Hard Times in Port
Some of the early items added to the PMHPS collection were three very large pawnbroker’s pledge books. They were found in a chimney in Bay Street, from the Johnny Allsorts Pawnbrokers. They contain thousands of poignant transactions involving most Port families during Australia’s severe Depression 1891 to 1898.
The shop pictured here in 1875 at 239 Bay with pawnbroker Davenport out the front was later taken over by Robert and Elizabeth Powell. The Powell family ran Johnny Allsorts through the depths of the 1890s depression, and on into the 1920s — almost until the next Great Depression.
Pawnbrokers, always big in port towns, were essential to Port Melbourne life. Times were tougher here than in many other places, and the opportunity to gain a few pennies by parting with a kettle or a petticoat had saved many a family from starvation.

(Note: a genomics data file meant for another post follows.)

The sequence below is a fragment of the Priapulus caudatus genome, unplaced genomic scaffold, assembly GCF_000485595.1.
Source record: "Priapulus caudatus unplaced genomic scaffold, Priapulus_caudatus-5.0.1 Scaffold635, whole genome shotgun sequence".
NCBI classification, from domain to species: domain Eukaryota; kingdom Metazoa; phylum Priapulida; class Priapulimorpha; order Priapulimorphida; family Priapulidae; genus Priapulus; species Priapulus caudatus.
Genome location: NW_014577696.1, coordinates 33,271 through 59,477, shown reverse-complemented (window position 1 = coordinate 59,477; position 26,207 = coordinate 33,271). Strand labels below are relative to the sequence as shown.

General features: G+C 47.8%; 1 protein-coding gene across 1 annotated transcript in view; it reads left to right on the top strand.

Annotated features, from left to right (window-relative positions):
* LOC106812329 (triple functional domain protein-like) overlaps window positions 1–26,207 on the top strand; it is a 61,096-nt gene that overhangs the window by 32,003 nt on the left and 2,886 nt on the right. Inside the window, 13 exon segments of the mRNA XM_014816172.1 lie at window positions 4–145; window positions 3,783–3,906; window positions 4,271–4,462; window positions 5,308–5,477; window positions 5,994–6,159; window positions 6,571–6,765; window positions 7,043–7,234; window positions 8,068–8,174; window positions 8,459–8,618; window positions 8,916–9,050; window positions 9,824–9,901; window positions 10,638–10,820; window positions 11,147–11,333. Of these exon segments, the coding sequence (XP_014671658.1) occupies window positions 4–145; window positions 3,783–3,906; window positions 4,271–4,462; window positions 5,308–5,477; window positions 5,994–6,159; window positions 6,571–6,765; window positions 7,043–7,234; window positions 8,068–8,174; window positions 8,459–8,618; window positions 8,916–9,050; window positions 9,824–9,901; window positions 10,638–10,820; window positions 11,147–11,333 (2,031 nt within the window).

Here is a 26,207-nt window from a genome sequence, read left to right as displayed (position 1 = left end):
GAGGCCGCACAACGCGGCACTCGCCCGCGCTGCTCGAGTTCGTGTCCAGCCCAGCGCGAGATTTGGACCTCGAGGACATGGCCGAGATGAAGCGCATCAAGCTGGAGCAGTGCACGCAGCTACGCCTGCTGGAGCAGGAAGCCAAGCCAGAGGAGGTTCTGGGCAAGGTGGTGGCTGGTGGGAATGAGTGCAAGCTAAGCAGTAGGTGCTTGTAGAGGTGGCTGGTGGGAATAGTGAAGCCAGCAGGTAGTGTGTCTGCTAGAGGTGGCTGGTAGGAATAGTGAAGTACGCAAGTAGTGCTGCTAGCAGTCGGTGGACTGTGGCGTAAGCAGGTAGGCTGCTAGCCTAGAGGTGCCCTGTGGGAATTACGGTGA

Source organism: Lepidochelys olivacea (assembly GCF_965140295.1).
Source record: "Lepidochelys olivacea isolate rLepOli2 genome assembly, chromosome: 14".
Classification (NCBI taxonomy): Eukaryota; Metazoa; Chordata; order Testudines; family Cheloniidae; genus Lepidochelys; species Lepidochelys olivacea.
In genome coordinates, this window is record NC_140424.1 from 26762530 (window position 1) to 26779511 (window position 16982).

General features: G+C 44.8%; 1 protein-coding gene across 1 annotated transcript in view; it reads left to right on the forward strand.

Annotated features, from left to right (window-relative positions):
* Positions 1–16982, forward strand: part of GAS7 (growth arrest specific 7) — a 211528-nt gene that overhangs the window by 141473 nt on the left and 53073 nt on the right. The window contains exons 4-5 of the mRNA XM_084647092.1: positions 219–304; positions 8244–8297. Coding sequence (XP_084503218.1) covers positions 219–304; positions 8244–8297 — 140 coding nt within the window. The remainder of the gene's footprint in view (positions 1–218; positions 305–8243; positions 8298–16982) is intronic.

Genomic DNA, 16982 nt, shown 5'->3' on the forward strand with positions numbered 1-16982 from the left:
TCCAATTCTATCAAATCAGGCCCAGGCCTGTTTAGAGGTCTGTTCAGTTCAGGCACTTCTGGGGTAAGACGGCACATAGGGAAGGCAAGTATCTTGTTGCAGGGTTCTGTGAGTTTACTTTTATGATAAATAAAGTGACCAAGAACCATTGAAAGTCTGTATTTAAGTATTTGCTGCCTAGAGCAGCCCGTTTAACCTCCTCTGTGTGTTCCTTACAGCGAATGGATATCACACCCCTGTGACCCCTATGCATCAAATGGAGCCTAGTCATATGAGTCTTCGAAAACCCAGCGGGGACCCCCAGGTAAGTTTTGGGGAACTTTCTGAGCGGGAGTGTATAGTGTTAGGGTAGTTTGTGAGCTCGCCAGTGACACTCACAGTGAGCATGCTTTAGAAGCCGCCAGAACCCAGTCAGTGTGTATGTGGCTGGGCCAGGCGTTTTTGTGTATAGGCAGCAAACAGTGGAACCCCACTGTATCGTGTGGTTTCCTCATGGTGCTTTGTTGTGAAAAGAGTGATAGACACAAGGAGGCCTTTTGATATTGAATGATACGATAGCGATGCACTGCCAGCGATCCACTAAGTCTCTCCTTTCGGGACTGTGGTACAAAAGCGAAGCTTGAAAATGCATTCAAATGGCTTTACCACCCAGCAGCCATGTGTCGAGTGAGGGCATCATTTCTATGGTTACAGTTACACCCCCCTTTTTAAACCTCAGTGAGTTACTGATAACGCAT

It was usually the wife who in her desperation pawned the items, often entering from Lalor Street along a narrow walkway between the shops to avoid being seen entering in Bay Street. Many were never redeemed.
Over 7,000 documents, photographs, maps, books, old council records, oral histories and historical items have been preserved for posterity by PMHPS in just over 20 years. They are available to anyone researching Port Melbourne’s history.